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Sandy Hook Promise releases chilling public service announcement

Sandy Hook Promise, an organization founded and led by family members of victims killed in the Sandy Hook school shooting, has released a chilling public service announcement as a reminder of the warning signs of school shootings.

News 12 Staff

Sep 18, 2019, 2:38 PM

Updated 1,768 days ago

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Sandy Hook Promise, an organization founded and led by family members of victims killed in the Sandy Hook school shooting, has released a chilling public service announcement as a reminder of the warning signs of school shootings.
The minute-long video highlights the normalcy of school shootings in today's society.
The video, which was produced by SHP and BBDO New York, starts off as a cheery and often-familiar back-to-school ad, but slowly unfolds to highlight students using everyday back-to-school items to survive a shooting, shedding light on the gruesome reality that students face.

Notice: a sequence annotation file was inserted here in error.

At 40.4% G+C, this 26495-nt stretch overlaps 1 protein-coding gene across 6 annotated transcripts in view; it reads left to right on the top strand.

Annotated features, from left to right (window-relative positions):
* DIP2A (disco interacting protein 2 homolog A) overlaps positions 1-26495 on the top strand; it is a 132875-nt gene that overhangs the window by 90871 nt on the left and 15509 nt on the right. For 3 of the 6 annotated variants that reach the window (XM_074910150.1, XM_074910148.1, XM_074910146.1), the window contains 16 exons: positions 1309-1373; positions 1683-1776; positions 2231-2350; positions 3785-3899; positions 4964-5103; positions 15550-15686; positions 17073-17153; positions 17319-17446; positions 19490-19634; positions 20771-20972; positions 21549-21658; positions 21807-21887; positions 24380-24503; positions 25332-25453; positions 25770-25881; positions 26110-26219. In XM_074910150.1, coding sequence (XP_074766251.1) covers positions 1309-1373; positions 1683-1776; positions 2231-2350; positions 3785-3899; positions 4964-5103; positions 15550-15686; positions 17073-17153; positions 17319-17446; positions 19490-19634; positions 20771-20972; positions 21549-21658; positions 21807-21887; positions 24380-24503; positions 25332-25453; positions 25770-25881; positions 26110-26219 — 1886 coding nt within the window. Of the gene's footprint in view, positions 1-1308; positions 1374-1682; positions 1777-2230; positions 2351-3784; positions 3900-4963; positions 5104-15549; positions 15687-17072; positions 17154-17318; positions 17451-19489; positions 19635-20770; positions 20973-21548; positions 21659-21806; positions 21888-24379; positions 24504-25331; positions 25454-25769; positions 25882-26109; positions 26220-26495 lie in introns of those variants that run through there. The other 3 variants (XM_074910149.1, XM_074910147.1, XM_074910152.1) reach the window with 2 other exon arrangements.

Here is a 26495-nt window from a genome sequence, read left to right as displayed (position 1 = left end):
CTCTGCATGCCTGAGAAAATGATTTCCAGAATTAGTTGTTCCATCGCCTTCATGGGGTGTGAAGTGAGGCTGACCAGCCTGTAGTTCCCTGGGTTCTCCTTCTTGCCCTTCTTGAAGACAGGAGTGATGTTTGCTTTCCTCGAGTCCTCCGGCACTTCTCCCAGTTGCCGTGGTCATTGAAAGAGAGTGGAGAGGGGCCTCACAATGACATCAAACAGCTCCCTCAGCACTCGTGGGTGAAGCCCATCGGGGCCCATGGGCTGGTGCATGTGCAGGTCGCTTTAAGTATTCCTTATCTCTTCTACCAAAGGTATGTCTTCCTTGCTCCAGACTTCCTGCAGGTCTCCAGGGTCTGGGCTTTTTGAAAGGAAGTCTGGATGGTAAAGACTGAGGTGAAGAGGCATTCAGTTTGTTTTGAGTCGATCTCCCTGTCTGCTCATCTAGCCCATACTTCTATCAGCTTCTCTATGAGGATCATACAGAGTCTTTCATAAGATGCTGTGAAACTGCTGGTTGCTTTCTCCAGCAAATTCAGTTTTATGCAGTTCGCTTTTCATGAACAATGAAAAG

The chilling video serves as a reminder to be vigilant. 
In a press release, Sandy Hook Promise wrote about the video saying,"This is meant to bring awareness of the horrific 'new normal' and the stress that students face on a daily basis."
Past public service announcement videos by the not-for-profit have received awards.
"It's hard to watch, and it should be because it's depicting a school shooting in progress. You can't sanitize that, nor should you," says Sandy Hook Promise co-founder Mark Barden.
Sandy Hook Promise says its programs teach students and adults to recognize warning signs and threats that often precede an act of violence or self-harm, along with the steps to properly intervene and get help before violence occurs.
The ad does not mention gun control laws, but Barden says the point of the video is to push politicians to take action.
JT Lewis, a state Senate candidate and the brother of a Sandy Hook victim, voiced his displeasure with the public service announcement.
 

On Tuesday night, Sen. Chris Murphy and other Democrats spent five hours pushing for a vote on universal background checks.
Republicans in the Senate are waiting for direction from President Donald Trump regarding what he's willing to support. So far, they have received mixed messages from the White House.
  


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